David Pines

David Pines, portrait by Bernice Durand

David Pines, a physicist who worked with the likes of Robert Oppenheimer, David Bohm and Murray Gell-Mann and helped found the Santa Fe Institute, died of pancreatic cancer in Urbana, Ill., on May 3. He was 93. “He was one of the last men standing of his scientific generation,” said his son, Jonathan Pines.

David Pines’ scientific interests ranged from studies of electronic interaction in metals, the cosmic super fluids within neutron stars, the properties of superconductors and quantum liquids. All this from a man who, by his own admission, had no yen for physics as a kid, despite the fact he liked to experiment with a chemistry set in his basement. Pines was born on June, 8, 1924, in Kansas City. His mother was a homemaker and his father worked as a mechanical engineer. In an unpublished autobiographical paper he wrote, Pines said that as a child, “I had no special interest in science.” But while attending Black Mountain College in Asheville, N.C., he encountered science teacher Nathan Rosen, who had once collaborated with Albert Einstein. Rosen told Pines that he would make a great physicist, and that was that. “He didn’t really know what he wanted to do in high school or even in college,” Jonathan Pines said. “It wasn’t like he had this passion for physics. But he was taking some math and science courses and this professor (Rosen) said to him, ‘You have a real aptitude for this.’ So he decided to attend the University of [California] Berkeley to pursue it. It was rather serendipitous.”

David Pines studied with or worked under for Oppenheimer, Bohm, John Bardeen and others, often collaborating on projects that later earned national attention and prizes. For example, when Pines left a team working on a theory of superconductivity under Bardeen’s watch to take a professorship position at Princeton University, he was replaced by Leon Cooper. Bardeen, Cooper and John Robert Schrieffer ultimately developed a theory that earned them the 1972 Nobel Prize in Physics. Pines “did deserve some fraction of that Nobel Prize,” physicist and Nobel laureate Philip Anderson of Princeton University said in an obituary of Pines published by the Santa Fe Institute last month. David Pines, who wrote several books on physics, served on various advisory committees for Los Alamos National Laboratory in the 1970s and ’80s. It was there that he and chemist-businessman George Cowan began discussing the creation of a scientific educational institute in Santa Fe “that might combine the best features of the Salk Institute, the Rockefeller Institute and the Institute for Advance Study,” as David Pines described it in his autobiography.

The institute, which opened in the early 1980s, serves as a research facility examining various facets of science and how they connect with the world at large. Jonathan Pines said his father and Cowan were concerned that “science had gotten rather myopic, with people sticking to their discipline or area of knowledge and not realizing that everything within those sciences does affect each other … there were global impacts in all these studies.” He said his father liked to travel, hike and play tennis. While David Pines did not often bring his work home with him, he opened up the family home to visiting scientists and physics students who had nowhere else to go. “Given no one else in his family could read much further than the forewords to his books, that made sense,” Jonathan Pines said.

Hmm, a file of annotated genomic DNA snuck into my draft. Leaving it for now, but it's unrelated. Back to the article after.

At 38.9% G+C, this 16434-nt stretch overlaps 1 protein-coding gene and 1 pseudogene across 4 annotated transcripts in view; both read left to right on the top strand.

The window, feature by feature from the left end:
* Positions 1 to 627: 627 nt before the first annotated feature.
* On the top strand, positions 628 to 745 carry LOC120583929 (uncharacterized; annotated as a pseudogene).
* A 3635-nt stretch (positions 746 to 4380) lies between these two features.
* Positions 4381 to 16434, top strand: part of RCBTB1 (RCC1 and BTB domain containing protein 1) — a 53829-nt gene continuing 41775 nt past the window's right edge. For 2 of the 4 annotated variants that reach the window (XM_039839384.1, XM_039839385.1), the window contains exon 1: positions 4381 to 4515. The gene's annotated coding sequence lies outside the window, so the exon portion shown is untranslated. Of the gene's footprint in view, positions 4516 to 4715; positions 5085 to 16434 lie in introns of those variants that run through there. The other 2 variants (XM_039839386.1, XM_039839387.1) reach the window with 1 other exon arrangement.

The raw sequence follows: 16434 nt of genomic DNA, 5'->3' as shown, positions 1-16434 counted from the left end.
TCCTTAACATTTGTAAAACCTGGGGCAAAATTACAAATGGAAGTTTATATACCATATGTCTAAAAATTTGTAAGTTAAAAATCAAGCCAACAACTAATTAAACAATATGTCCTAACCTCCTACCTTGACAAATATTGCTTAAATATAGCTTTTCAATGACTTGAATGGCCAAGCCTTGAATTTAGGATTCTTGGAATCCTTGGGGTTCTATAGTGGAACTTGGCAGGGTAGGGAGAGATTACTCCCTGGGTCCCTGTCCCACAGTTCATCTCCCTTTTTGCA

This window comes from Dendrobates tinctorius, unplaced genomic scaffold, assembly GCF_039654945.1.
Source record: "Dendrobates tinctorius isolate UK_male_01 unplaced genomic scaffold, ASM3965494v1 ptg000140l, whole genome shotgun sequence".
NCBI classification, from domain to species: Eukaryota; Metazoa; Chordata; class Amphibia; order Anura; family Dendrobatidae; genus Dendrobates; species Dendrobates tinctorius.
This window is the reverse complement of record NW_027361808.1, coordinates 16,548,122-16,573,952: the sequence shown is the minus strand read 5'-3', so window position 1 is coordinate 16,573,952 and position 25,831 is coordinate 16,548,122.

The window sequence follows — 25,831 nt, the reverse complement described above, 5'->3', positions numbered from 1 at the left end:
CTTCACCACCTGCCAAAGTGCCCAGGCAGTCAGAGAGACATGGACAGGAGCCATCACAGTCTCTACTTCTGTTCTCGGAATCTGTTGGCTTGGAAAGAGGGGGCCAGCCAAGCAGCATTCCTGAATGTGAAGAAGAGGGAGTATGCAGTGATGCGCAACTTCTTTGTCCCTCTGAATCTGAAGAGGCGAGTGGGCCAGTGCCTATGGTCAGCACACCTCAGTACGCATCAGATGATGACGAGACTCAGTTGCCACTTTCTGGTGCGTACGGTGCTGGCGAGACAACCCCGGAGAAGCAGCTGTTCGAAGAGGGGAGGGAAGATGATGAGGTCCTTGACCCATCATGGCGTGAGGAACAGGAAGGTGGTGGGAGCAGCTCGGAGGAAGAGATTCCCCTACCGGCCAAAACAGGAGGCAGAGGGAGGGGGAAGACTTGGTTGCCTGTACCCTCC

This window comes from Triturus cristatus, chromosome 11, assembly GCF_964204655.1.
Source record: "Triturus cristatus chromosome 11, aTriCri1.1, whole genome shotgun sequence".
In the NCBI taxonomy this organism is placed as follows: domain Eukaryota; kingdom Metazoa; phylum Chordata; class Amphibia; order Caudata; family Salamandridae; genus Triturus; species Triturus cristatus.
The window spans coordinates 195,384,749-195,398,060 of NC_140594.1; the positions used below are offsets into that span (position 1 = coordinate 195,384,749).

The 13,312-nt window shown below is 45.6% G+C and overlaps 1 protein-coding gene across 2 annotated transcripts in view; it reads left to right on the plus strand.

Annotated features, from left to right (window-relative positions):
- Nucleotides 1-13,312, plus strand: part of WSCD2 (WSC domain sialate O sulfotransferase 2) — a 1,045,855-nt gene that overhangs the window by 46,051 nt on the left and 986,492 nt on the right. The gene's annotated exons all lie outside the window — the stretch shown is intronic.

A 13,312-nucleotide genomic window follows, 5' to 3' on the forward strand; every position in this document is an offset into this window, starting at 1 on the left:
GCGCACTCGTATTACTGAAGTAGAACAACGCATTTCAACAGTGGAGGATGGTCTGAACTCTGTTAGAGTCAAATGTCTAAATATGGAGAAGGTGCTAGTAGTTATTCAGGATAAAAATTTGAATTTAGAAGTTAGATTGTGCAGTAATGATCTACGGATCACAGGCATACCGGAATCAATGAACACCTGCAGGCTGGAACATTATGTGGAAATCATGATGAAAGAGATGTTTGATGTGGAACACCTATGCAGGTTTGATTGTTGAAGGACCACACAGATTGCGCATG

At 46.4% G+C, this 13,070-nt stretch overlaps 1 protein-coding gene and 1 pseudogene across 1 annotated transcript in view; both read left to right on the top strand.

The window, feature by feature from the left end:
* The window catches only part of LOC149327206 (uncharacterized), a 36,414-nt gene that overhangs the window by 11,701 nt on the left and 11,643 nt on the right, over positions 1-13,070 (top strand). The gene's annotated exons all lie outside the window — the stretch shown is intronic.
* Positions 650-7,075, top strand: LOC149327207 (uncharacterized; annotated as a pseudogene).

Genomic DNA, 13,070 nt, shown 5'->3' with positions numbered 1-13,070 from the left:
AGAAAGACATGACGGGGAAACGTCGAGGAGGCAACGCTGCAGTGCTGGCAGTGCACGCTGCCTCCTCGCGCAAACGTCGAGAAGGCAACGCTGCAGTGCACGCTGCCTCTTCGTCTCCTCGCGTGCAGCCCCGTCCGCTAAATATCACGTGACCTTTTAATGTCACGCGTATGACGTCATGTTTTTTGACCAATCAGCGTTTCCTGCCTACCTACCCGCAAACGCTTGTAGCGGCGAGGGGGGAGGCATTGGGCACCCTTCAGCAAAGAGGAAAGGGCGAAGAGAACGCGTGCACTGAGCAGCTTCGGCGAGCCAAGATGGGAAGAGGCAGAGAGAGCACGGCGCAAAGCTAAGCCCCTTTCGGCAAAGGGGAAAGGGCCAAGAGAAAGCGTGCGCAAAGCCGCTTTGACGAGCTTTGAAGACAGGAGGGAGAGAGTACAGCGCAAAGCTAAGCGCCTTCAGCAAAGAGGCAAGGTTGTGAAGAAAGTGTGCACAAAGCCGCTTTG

Still, physics always came first, said David Pine’s daughter, Catherine. “My dad’s first love was physics, and then my mom and then children and everything else. That’s just the way it was,” she said. She jokingly added her father spent his entire life “making squiggles that everyone else was interested in. “He wanted everyone who loved to do science to be able to do science. So he was so nurturing of graduate students … he loved collaborating. He was a very passionate lover of life and always interested in people … he was very happy because he always did what he wanted.”

Jonathan Pines said his father continued to maintain an office at the Santa Fe Institute up through last year and shared office space there with the late playwright-actor Sam Shepard. “Because they were very different they didn’t bother each other,” Jonathan Pines said.

David Pines, who served as a radar technician in the U.S. Navy for two years in the mid-1940s, also worked as a college professor, editor and author. His wife, Suzy Pines, preceded him in death in 2015. He is survived by his two children, three grandchildren and a sister, Judith Fried.

This memorial obituary was originally published by the Santa Fe New Mexican, written by Robert Nott (2018) here.
David Pines, portrait by Bernice Durand

Positions Held

Vice President, 1968 – 1976
Trustee, 1968 – 1980
Honorary Trustee, 1981 – 2018
General Member, 1990 – 2002
Honorary Member, 2002 – 2007